Cry me a fuckin' river.
At Volition, D’Angelo began working his way up the ladder. Then, after two years he moved to a video game start-up, where he worked as a Lead Sound Designer, leading a team of engineers.
This is a lie. It's the sort of lie that permeates the piece. There's this idea that video games are the product of giant happy squads of armies of trained sararimen who roll into work in the same place each day and drink from the same coffee pot. And it's pure horse shit.
Speaking as an audio designer with lots of friends in the video game industry (we're talkin' department heads at AAAA studios), there is no room for me. I know this. Everybody knows this. It has been explored, it has been examined, it is known. CTRL-F "audio" on this page. That's a tiny, puny little boutique called Bungie that has two full-time audio employees: Audio Design Lead and Composer And Audio Design Lead. Everyone else? Contract/temp/work for hire. And "everyone else" is five guys. How 'bout a wakeup call? Here's the audio studio at Bungie.
Now here's the one in my spare bedroom.
Yet you've heard of Destiny! And you haven't heard of me! How could it be!!?!?!?!!???!?!?!!??????????
As with all "many are called but few are chosen" industries, there's always an army of fresh meat eager to work for nothing so long as they can write letters home describing how they're living the dream and they sure as shit didn't waste $150k on a worthless degree. Meanwhile their parents are slipping them cash so they can make rent and fuckin' hell if you grew up playing Grand Theft Auto the mere idea of being pixelmonkey number 432 working on anything Rockstar is enough to pop their boners. Shangri-fuckin'-la.
Meanwhile there's the class of 2016, 2015, 2014, 2013, 2012, 2011, 2010, 2009, 2008,2007,2006,2005 and all the rest of the turtles who are also competing for that work and let's be honest for a minute: if you were an 18-year-old intern working on Pac Man in 1980, you're only 56 now. The whole of the video game industry has yet to retire a single generation of workers; Shigeru Miyamoto's kids are barely old enough to be design leads. Which means all those eager young faces trying to make a living? They can't wait for someone to retire. They have to force someone out.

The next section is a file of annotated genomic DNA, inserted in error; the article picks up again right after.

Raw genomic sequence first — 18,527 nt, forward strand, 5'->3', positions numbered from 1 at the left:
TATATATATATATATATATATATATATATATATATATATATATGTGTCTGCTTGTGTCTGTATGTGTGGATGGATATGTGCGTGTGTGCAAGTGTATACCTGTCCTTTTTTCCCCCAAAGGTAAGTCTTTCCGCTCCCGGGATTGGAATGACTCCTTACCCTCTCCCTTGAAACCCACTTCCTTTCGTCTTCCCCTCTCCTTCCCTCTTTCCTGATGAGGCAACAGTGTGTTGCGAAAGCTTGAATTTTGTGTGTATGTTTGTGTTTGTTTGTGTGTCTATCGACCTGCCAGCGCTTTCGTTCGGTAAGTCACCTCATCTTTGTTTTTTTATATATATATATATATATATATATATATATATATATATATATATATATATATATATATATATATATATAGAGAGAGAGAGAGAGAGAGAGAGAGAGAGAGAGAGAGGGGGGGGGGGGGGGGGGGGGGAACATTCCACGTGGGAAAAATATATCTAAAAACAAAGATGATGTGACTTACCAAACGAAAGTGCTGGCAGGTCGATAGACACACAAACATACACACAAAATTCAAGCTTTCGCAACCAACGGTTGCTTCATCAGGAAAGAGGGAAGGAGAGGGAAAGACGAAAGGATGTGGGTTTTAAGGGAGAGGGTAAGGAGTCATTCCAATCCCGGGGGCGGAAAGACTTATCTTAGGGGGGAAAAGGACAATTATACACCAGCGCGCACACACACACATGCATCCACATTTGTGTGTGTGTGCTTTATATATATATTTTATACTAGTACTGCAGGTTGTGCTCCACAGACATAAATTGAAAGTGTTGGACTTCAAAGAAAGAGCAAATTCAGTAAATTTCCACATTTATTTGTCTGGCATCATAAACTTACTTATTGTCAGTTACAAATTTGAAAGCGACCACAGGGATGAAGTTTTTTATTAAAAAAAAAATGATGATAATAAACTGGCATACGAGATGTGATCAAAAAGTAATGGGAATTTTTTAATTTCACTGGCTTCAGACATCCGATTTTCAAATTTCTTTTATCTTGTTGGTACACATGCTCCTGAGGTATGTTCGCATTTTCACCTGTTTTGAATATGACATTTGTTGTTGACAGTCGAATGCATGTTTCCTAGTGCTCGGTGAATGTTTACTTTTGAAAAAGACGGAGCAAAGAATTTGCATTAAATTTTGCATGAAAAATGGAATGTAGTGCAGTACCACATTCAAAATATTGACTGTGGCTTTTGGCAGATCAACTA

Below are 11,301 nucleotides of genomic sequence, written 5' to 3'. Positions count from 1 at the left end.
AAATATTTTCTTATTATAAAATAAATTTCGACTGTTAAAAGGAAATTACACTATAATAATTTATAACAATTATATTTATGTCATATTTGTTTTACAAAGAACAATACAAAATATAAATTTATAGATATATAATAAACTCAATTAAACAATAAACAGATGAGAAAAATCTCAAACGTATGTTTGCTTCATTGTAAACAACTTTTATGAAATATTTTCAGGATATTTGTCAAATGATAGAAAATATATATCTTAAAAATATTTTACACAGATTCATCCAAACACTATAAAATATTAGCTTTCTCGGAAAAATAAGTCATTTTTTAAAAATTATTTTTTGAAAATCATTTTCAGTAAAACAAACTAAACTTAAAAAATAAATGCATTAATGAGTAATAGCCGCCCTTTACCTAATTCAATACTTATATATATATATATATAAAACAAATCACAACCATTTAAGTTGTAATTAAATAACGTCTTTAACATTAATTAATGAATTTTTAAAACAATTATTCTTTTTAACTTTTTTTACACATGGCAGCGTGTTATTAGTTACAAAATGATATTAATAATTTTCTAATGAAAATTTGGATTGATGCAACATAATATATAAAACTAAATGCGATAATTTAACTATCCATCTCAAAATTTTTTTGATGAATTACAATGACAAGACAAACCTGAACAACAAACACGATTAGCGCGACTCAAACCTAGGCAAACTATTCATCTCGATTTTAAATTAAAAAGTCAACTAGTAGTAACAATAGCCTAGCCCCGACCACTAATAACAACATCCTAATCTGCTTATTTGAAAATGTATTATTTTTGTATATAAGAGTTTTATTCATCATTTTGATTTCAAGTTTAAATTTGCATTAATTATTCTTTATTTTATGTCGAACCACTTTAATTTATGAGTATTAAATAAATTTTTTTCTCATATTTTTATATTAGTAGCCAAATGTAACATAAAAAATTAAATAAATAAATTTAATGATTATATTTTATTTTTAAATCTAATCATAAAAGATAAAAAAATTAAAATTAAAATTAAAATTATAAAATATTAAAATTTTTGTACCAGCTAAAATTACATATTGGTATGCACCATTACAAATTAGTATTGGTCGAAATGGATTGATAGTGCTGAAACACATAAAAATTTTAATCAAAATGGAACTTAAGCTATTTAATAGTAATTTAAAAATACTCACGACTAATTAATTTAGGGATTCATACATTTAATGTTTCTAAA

The industry has never not been cut-throat and unrewarding.
Li'l story. I know a guy who got an MFA in film. What he wanted more than anything was to work on sci fi stuff. Lucasfilm hired him as a pixelmonkey to animate clone hordes on Phantom Menace. He was happy as a pig in shit. Still is, so far as I know. He had no ambition, no drive, and was perfectly happy to sit in front of Maya all day, rendering backgrounds that people would see 18 frames of maybe. But he's a senior citizen now. He's surrounded by munchkins fresh outta school willing to take minimum wage to push someone else's dream. And the guys who finished Phantom Menace and thought "there must be something better than this?" They've long since moved on.
This is the bitter truth of the entertainment industry - ALL entertainment industries. The vanishing few that can support a stable living have had to prove themselves over and over and over and over and over again such that they've earned the right to a meager living.
There's a great scene in Swimming with Sharks where Frank Whaley is sitting in a bar talking to fellow producers about a friend interviewing Shelley Winters for a role and she pulls an Oscar out of her purse. He asks another question and she pulls out another Oscar. He asks another question and she pulls out another Oscar. Frank Whaley sits there for a minute, waiting for a reaction, and one of his friends says "who's Shelly Winters?"
I had lunch with a producer buddy once. He relayed to me that he'd just had a beer with a fellow producer who had some impossibly old guy in to pitch screenplays, it was pathetic. Any old guy in particular? No, just some guy. What was his name? "Milli- milli - milli vanilli or some shit.
I know a guy who fired Takashi Nishiyama. I know a guy who fired Ron Gilbert. And I haven't talked to either one of them in five years, so it's not like this is a new development.
There is no "great video game exodus." There's just dreamers who wake up.
Same as the rest of the entertainment industry.